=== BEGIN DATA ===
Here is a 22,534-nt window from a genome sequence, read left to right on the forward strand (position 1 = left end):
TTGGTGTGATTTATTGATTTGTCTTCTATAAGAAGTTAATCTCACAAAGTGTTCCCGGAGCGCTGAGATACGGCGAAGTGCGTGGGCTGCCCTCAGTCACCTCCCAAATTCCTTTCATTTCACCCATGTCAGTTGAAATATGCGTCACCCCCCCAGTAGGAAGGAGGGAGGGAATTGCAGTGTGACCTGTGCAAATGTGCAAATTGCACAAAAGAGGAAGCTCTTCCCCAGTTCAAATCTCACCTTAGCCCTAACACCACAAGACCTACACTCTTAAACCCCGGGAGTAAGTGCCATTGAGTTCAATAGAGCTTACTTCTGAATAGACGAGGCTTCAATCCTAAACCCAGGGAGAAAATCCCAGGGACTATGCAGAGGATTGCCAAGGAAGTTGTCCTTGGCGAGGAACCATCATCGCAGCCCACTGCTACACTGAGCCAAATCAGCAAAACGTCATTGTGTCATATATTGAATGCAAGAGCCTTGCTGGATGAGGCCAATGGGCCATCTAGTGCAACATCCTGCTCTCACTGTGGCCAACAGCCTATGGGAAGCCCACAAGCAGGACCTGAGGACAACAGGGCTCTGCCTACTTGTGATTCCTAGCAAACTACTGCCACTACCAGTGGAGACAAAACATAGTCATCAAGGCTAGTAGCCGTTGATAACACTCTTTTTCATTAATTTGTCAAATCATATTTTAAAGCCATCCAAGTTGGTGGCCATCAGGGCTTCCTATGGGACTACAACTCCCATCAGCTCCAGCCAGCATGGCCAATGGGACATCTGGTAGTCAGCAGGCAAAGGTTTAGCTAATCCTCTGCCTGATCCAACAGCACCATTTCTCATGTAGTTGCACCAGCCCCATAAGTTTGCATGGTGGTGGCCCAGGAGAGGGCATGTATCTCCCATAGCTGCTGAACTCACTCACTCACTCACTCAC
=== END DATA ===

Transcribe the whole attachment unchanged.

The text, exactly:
Here is a 22,534-nt window from a genome sequence, read left to right on the forward strand (position 1 = left end):
TTGGTGTGATTTATTGATTTGTCTTCTATAAGAAGTTAATCTCACAAAGTGTTCCCGGAGCGCTGAGATACGGCGAAGTGCGTGGGCTGCCCTCAGTCACCTCCCAAATTCCTTTCATTTCACCCATGTCAGTTGAAATATGCGTCACCCCCCCAGTAGGAAGGAGGGAGGGAATTGCAGTGTGACCTGTGCAAATGTGCAAATTGCACAAAAGAGGAAGCTCTTCCCCAGTTCAAATCTCACCTTAGCCCTAACACCACAAGACCTACACTCTTAAACCCCGGGAGTAAGTGCCATTGAGTTCAATAGAGCTTACTTCTGAATAGACGAGGCTTCAATCCTAAACCCAGGGAGAAAATCCCAGGGACTATGCAGAGGATTGCCAAGGAAGTTGTCCTTGGCGAGGAACCATCATCGCAGCCCACTGCTACACTGAGCCAAATCAGCAAAACGTCATTGTGTCATATATTGAATGCAAGAGCCTTGCTGGATGAGGCCAATGGGCCATCTAGTGCAACATCCTGCTCTCACTGTGGCCAACAGCCTATGGGAAGCCCACAAGCAGGACCTGAGGACAACAGGGCTCTGCCTACTTGTGATTCCTAGCAAACTACTGCCACTACCAGTGGAGACAAAACATAGTCATCAAGGCTAGTAGCCGTTGATAACACTCTTTTTCATTAATTTGTCAAATCATATTTTAAAGCCATCCAAGTTGGTGGCCATCAGGGCTTCCTATGGGACTACAACTCCCATCAGCTCCAGCCAGCATGGCCAATGGGACATCTGGTAGTCAGCAGGCAAAGGTTTAGCTAATCCTCTGCCTGATCCAACAGCACCATTTCTCATGTAGTTGCACCAGCCCCATAAGTTTGCATGGTGGTGGCCCAGGAGAGGGCATGTATCTCCCATAGCTGCTGAACTCACTCACTCACTCACTCAC